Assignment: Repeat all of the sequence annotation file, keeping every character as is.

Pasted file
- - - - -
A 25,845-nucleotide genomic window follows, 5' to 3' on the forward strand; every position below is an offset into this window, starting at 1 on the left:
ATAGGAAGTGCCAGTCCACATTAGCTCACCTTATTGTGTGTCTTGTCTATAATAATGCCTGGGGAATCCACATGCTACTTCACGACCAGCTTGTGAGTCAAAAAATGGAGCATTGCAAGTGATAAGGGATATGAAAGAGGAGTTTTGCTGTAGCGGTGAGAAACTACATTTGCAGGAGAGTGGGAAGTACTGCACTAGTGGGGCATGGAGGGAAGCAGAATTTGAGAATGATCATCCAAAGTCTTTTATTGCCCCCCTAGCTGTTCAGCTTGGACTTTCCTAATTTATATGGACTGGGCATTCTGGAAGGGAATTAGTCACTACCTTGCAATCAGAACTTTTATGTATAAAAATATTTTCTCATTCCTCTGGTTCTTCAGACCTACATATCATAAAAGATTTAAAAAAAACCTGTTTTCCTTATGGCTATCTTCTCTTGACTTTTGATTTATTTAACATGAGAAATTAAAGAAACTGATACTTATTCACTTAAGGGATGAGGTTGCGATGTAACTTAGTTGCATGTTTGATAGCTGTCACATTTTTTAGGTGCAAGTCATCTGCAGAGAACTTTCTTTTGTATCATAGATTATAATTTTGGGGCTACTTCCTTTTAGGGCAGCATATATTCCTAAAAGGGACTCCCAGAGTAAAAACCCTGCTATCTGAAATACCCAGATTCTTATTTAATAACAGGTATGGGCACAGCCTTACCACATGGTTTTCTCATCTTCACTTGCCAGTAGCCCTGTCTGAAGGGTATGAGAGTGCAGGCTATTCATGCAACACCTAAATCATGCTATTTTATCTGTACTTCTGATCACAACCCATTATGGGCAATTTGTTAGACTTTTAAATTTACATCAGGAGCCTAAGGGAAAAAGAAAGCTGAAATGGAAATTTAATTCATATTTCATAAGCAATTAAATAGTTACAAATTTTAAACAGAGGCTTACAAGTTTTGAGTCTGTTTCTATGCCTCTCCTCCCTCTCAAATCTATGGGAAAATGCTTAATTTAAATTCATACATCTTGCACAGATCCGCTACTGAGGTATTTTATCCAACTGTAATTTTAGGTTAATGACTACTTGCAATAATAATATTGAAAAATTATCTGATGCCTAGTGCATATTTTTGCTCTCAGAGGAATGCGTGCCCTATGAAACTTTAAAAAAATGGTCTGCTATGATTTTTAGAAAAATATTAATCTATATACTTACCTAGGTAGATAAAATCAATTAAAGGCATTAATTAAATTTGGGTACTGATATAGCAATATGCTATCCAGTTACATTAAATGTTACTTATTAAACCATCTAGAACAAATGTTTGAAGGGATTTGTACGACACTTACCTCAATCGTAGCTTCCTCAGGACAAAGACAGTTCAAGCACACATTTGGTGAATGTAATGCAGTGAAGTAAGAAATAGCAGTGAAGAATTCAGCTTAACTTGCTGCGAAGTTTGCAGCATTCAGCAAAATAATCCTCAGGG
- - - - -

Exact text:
A 25,845-nucleotide genomic window follows, 5' to 3' on the forward strand; every position below is an offset into this window, starting at 1 on the left:
ATAGGAAGTGCCAGTCCACATTAGCTCACCTTATTGTGTGTCTTGTCTATAATAATGCCTGGGGAATCCACATGCTACTTCACGACCAGCTTGTGAGTCAAAAAATGGAGCATTGCAAGTGATAAGGGATATGAAAGAGGAGTTTTGCTGTAGCGGTGAGAAACTACATTTGCAGGAGAGTGGGAAGTACTGCACTAGTGGGGCATGGAGGGAAGCAGAATTTGAGAATGATCATCCAAAGTCTTTTATTGCCCCCCTAGCTGTTCAGCTTGGACTTTCCTAATTTATATGGACTGGGCATTCTGGAAGGGAATTAGTCACTACCTTGCAATCAGAACTTTTATGTATAAAAATATTTTCTCATTCCTCTGGTTCTTCAGACCTACATATCATAAAAGATTTAAAAAAAACCTGTTTTCCTTATGGCTATCTTCTCTTGACTTTTGATTTATTTAACATGAGAAATTAAAGAAACTGATACTTATTCACTTAAGGGATGAGGTTGCGATGTAACTTAGTTGCATGTTTGATAGCTGTCACATTTTTTAGGTGCAAGTCATCTGCAGAGAACTTTCTTTTGTATCATAGATTATAATTTTGGGGCTACTTCCTTTTAGGGCAGCATATATTCCTAAAAGGGACTCCCAGAGTAAAAACCCTGCTATCTGAAATACCCAGATTCTTATTTAATAACAGGTATGGGCACAGCCTTACCACATGGTTTTCTCATCTTCACTTGCCAGTAGCCCTGTCTGAAGGGTATGAGAGTGCAGGCTATTCATGCAACACCTAAATCATGCTATTTTATCTGTACTTCTGATCACAACCCATTATGGGCAATTTGTTAGACTTTTAAATTTACATCAGGAGCCTAAGGGAAAAAGAAAGCTGAAATGGAAATTTAATTCATATTTCATAAGCAATTAAATAGTTACAAATTTTAAACAGAGGCTTACAAGTTTTGAGTCTGTTTCTATGCCTCTCCTCCCTCTCAAATCTATGGGAAAATGCTTAATTTAAATTCATACATCTTGCACAGATCCGCTACTGAGGTATTTTATCCAACTGTAATTTTAGGTTAATGACTACTTGCAATAATAATATTGAAAAATTATCTGATGCCTAGTGCATATTTTTGCTCTCAGAGGAATGCGTGCCCTATGAAACTTTAAAAAAATGGTCTGCTATGATTTTTAGAAAAATATTAATCTATATACTTACCTAGGTAGATAAAATCAATTAAAGGCATTAATTAAATTTGGGTACTGATATAGCAATATGCTATCCAGTTACATTAAATGTTACTTATTAAACCATCTAGAACAAATGTTTGAAGGGATTTGTACGACACTTACCTCAATCGTAGCTTCCTCAGGACAAAGACAGTTCAAGCACACATTTGGTGAATGTAATGCAGTGAAGTAAGAAATAGCAGTGAAGAATTCAGCTTAACTTGCTGCGAAGTTTGCAGCATTCAGCAAAATAATCCTCAGGG